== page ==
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by Eilidh MacPherson
Thirty-one year old James MacLean, of Hutton Hall Barns, Berwickshire, could give all the applicants on BBC 2’s The Apprentice programme, hosted by Sir Alan Sugar, a run for their money!
James, who established his Organic Free Range Egg enterprise – Border Eggs – in March 2007 with 3000 Lohmann Brown laying hens and tripled his numbers last year to 9000, is upping poultry production once more. In July a further 12000 free range hens will take up residence – at Hutton Hall Barns – in the new state of the art shed, which has its founds going down as we go to press.
“The returns from arable farming were pretty poor, so I started looking at other options. Worm farming was one briefly pondered. But egg production seemed to offer a fairly good return, year round income and wasn’t weather dependant,” explained James, who was initially galvanised by hearing a poultry speaker at the local discussion group in the winter of 2004/2005.
He spent the best part of two years visiting about 30 sites and researching, the different sheds, equipment and options before choosing a Newquip mobile unit measuring 80m by 8m, installed with Big Dutchman equipment, which included all feeders, drinkers and nest boxes as well as a conveyor system to simplify egg collection. This shed is physically shifted on skids after 14 months to clean it out ready for the next batch of 3000 birds. “The newer sheds are cleaned out by a flick of a button once a week into a trailer,” he informed.
The second shed installed at Hutton Hall Barns was a multi-tier, 100m by 8m building with a capacity for 6000 birds. It has a centrally positioned packing station and feed bins. In July, when the third shed – a similar design to the last – is complete it will be filled with 12000 birds. The walls, which are polystyrene composite panel insulation, are topped with a ‘waterproof duvet’ roof to provide the envirnoment required for egg production. Fans at either end provide ventilation.
James runs an all in, all out policy, as he reckons it is better to have birds of all the same age on one site. In each hen house a conveyor system transports the eggs to the packinghouse, where James or one of his part time staff physically grade them for four outlets. The lion's share of Border Eggs head to Fife to Noble Foods. Outsize eggs are sold at farmers markets or at the road end, odd coloured ones are bought by local catering outlets while misshapen ones go for liquid egg.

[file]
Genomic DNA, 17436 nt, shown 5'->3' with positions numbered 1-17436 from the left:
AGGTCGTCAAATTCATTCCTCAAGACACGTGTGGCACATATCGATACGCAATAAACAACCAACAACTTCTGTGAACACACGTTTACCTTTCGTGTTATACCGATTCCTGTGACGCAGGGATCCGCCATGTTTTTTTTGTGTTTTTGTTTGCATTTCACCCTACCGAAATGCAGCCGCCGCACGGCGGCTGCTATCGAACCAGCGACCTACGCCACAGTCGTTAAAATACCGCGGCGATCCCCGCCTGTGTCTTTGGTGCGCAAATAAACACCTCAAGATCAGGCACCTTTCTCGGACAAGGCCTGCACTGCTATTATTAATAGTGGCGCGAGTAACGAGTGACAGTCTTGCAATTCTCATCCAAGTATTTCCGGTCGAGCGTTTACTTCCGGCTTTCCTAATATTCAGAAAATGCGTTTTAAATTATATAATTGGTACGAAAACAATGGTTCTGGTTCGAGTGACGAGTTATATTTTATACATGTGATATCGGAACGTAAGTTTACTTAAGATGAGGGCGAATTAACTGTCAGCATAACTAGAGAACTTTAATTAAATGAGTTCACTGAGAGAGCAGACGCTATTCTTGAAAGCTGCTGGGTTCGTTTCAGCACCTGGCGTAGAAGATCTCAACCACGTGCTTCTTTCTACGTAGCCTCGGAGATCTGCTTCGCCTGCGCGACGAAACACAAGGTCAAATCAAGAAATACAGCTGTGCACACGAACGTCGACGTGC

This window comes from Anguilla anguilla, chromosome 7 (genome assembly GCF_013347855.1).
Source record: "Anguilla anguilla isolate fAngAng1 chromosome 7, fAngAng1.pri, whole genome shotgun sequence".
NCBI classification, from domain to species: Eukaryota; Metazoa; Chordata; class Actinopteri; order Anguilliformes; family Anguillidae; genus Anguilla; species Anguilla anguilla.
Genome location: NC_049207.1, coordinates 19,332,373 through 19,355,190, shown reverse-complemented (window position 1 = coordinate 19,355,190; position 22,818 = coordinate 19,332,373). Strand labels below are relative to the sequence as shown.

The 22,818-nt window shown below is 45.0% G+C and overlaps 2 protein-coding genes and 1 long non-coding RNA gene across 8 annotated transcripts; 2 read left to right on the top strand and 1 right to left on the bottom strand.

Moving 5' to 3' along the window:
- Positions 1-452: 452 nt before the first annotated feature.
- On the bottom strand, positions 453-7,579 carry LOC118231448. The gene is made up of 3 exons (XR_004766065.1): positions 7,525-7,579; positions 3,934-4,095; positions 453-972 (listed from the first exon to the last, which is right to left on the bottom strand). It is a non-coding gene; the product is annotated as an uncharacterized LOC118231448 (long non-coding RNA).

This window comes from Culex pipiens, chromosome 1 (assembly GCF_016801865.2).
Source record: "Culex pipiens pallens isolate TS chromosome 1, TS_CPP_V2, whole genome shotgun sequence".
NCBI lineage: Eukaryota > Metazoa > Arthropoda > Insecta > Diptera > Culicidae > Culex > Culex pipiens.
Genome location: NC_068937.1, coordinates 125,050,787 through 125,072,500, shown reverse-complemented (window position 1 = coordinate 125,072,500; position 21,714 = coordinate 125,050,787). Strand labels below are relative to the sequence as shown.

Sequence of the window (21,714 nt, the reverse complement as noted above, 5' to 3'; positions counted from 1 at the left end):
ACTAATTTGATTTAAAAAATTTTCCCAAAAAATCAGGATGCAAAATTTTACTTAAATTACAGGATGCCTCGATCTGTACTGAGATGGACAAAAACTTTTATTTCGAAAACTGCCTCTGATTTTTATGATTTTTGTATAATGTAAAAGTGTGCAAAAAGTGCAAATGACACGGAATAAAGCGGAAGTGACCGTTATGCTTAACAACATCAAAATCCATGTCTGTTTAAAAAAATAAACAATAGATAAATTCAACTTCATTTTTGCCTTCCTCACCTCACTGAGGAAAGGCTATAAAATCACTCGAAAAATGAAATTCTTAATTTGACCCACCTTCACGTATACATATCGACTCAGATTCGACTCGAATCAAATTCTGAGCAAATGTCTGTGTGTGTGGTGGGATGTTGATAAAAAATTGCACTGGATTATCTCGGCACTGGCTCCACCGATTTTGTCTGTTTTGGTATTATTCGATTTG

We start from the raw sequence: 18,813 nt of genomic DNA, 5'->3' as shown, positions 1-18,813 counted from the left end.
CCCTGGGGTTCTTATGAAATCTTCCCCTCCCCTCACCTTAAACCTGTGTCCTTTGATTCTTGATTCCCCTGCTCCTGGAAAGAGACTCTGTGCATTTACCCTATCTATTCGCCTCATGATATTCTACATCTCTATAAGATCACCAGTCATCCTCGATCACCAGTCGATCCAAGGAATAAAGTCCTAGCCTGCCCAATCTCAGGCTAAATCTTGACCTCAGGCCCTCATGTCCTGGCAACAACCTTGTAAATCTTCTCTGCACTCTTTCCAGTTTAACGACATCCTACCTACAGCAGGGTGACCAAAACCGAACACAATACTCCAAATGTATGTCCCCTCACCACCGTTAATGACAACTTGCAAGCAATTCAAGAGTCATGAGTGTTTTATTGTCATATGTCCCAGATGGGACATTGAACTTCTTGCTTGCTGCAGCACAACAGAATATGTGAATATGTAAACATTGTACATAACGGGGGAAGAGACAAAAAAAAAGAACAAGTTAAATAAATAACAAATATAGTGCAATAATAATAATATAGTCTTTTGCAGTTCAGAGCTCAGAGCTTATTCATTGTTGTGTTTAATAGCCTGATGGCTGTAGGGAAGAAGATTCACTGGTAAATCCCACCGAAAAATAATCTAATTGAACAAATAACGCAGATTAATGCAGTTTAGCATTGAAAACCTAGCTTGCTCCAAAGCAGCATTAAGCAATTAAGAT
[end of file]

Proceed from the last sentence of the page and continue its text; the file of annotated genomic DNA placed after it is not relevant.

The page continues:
Noble Foods provide plastic trays that interlock like Lego, for transit and collect Monday, Wednesday and Friday.
A pallet carries 540 dozen or 6480 eggs, which are then sized and lazered in Thornton, Fife. James can check his grades on the Internet a couple of days after pick up and receives a weekly payment, which was one of the main reasons that he chose Noble Foods. They also provide a superb back up and he feels that they have enabled Border Eggs to grow.
Time out is one thing, which James no longer has in abundance, but for the past two years he has made the effort to attend the Cereal Killers group, part of Planning to Succeed, run by Matthew Curry of Smiths Gore. This group of like- minded young farmers, meet periodically to compare notes, bench mark and learn from on farm and wider industry visits.
This year James is one of 60 delegates from across the country attending the Rural Leadership Course, also facilitated by Smiths Gore. The South group, which has attendees from Berwickshire to Stranraer, and meets for 14 days between January and June, recently joined forces with the Central area and travelled to Westminster and Brussels as part of a fact-finding mission.
“The Rural Leadership course and Cereal Killers group have helped Border Eggs no end: to focus where the business is going, meet people, have a good look how other businesses are run, networking and confidence boosting.”
Mission statements and company aims are displayed on a white board in the packing room, which is the nerve centre, of this ambitious young entrepreneur’s poultry venture. Not afraid to admit he is driven by money, James looks up to John Campbell OBE, Glenrath and what he has achieved in his lifetime and anyone else who has started from scratch.
James has been on a steep learning curve, cutting his teeth on the original 3000 birds and gradually increasing production as his skills and confidence have grown. He is on the BFRPA committee to learn as much as he can. James has honed his skills in negotiation dramatically and is finding that as his business blossoms it is easier to drive a hard bargain and strike a good deal.
As to the future, James will probably expand again, but with the IPPC limiting 40000 birds to a site, he thinks it would be more challenging to go above that threshold and incur a lot more red tape. In the meantime, with 12000 extra chickens arriving, young Mr MacLean will have more birds (of the feathered kind) to cope with than he could ever have dreamed of.
Quite the reverse from Sir Alan Sugar – “You’re Fired!” – James will now be looking at increasing staffing levels, with one full time position for egg production and a part timer on the arable front. “You’re hired!”
Any apprentice working with James will undoubtedly learn a lot and have plenty fun, as his wicked sense of humour shines through.
Farmers: James MacLean
Farming: Hutton Hall Barns, owned
Location: Paxton, Berwickshire
Area: 450 acres
Stock: 9000 Organic, Free Range Lohmann Brown hens
upping to 21000 in June
Crops: Winter wheat – 110 acres
Winter barley – 70 acres
Oilseed Rape – 70 acres
Spring barley – 70 acres
30 acres rented for potatoes
Labour: James and 2 part time staff